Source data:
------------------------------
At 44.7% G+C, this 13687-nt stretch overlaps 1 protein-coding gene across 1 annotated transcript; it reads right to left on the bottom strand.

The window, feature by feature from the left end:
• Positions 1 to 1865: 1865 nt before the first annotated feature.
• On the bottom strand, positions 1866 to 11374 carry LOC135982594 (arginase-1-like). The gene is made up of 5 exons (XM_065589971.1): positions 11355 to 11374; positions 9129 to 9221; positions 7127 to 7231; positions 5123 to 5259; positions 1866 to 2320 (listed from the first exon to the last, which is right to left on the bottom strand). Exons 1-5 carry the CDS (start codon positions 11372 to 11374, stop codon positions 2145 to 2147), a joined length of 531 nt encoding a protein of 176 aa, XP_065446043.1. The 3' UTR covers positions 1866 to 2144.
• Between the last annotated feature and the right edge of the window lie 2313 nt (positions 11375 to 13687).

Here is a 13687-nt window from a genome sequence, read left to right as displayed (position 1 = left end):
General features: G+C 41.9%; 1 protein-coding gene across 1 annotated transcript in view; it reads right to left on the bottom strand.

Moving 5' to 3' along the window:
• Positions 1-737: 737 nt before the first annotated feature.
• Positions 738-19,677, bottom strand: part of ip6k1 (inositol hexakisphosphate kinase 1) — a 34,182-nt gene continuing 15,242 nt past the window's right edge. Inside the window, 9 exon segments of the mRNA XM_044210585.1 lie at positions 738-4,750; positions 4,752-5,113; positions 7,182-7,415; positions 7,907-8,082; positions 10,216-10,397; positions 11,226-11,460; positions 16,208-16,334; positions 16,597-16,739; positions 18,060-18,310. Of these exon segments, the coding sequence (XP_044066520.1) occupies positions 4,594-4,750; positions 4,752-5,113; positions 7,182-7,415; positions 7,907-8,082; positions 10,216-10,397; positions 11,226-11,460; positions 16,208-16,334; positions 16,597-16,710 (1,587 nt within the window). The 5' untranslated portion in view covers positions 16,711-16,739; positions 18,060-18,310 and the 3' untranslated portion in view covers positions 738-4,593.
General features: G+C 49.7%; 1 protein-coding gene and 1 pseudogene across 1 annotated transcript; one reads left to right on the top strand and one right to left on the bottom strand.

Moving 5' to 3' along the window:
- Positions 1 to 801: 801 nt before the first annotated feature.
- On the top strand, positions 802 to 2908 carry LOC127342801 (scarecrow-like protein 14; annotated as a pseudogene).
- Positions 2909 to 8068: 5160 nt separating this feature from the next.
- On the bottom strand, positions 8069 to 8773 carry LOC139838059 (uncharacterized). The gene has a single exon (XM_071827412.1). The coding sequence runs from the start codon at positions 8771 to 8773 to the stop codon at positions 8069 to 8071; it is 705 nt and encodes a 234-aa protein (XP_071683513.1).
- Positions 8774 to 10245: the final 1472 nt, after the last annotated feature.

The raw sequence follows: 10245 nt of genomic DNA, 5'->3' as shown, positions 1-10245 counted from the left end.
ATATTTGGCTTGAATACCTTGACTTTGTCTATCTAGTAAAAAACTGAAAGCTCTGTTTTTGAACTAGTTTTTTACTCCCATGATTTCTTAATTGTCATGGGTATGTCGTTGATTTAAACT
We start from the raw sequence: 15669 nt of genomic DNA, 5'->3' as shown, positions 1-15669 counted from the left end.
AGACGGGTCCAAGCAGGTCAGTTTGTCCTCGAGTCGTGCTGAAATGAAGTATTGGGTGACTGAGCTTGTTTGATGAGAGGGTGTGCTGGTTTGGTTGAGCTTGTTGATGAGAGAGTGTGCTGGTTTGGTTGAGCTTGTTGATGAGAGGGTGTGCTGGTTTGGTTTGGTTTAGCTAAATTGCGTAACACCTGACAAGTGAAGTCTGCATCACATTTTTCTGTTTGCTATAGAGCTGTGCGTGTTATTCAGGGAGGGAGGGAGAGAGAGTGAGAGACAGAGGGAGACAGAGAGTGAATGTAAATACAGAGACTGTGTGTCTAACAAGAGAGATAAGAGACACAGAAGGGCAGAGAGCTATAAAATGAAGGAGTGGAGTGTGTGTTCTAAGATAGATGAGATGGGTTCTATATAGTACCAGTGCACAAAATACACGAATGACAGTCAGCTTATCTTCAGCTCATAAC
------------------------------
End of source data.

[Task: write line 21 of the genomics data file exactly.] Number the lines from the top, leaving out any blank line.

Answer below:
AGACGGGTCCAAGCAGGTCAGTTTGTCCTCGAGTCGTGCTGAAATGAAGTATTGGGTGACTGAGCTTGTTTGATGAGAGGGTGTGCTGGTTTGGTTGAGCTTGTTGATGAGAGAGTGTGCTGGTTTGGTTGAGCTTGTTGATGAGAGGGTGTGCTGGTTTGGTTTGGTTTAGCTAAATTGCGTAACACCTGACAAGTGAAGTCTGCATCACATTTTTCTGTTTGCTATAGAGCTGTGCGTGTTATTCAGGGAGGGAGGGAGAGAGAGTGAGAGACAGAGGGAGACAGAGAGTGAATGTAAATACAGAGACTGTGTGTCTAACAAGAGAGATAAGAGACACAGAAGGGCAGAGAGCTATAAAATGAAGGAGTGGAGTGTGTGTTCTAAGATAGATGAGATGGGTTCTATATAGTACCAGTGCACAAAATACACGAATGACAGTCAGCTTATCTTCAGCTCATAAC